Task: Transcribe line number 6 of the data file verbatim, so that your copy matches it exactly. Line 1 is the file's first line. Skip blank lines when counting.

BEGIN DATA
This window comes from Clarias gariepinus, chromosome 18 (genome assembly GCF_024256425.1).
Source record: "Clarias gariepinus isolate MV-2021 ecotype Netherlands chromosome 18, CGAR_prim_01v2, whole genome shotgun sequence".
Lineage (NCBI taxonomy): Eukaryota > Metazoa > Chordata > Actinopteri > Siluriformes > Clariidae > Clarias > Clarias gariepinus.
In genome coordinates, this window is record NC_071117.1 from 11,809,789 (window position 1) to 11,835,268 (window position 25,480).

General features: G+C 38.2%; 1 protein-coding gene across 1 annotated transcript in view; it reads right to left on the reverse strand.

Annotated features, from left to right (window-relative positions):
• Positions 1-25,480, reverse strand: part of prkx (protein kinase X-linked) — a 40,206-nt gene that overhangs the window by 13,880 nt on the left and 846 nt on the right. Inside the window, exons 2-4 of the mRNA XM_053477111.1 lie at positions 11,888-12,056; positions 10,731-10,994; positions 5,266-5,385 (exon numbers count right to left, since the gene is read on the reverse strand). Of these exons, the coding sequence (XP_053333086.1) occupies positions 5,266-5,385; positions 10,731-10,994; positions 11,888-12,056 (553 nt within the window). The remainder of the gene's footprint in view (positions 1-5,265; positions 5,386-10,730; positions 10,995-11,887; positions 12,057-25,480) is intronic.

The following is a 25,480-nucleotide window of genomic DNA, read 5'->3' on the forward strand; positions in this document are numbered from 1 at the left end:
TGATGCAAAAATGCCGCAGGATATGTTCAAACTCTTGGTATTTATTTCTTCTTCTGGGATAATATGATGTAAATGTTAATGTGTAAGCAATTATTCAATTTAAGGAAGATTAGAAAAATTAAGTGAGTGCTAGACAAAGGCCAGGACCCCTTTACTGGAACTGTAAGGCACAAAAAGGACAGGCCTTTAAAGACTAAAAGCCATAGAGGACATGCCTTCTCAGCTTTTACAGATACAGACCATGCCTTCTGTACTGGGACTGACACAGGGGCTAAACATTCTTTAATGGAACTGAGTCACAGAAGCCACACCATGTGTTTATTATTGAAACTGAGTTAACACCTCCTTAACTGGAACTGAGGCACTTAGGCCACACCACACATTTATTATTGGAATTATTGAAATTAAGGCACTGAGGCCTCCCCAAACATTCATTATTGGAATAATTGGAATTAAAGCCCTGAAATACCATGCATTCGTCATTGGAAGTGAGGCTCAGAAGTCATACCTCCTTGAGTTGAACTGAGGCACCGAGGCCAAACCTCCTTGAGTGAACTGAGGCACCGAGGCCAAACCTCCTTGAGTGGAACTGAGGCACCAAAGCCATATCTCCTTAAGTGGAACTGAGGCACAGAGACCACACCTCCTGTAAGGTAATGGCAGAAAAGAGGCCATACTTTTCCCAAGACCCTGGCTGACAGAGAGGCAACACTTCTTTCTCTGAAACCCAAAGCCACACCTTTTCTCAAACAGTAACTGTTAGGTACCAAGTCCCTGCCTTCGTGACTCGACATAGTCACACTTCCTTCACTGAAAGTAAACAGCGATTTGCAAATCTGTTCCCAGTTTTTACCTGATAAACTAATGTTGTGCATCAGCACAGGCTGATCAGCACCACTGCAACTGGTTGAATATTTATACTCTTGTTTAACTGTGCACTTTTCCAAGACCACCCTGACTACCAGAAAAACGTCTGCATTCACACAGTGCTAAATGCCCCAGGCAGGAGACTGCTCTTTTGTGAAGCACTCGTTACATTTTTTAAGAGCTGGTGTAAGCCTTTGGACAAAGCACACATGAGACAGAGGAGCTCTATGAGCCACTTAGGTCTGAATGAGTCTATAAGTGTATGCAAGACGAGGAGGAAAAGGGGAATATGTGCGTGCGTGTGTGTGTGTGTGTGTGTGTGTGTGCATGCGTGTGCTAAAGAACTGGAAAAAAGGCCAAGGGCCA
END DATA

Annotated features, from left to right (window-relative positions):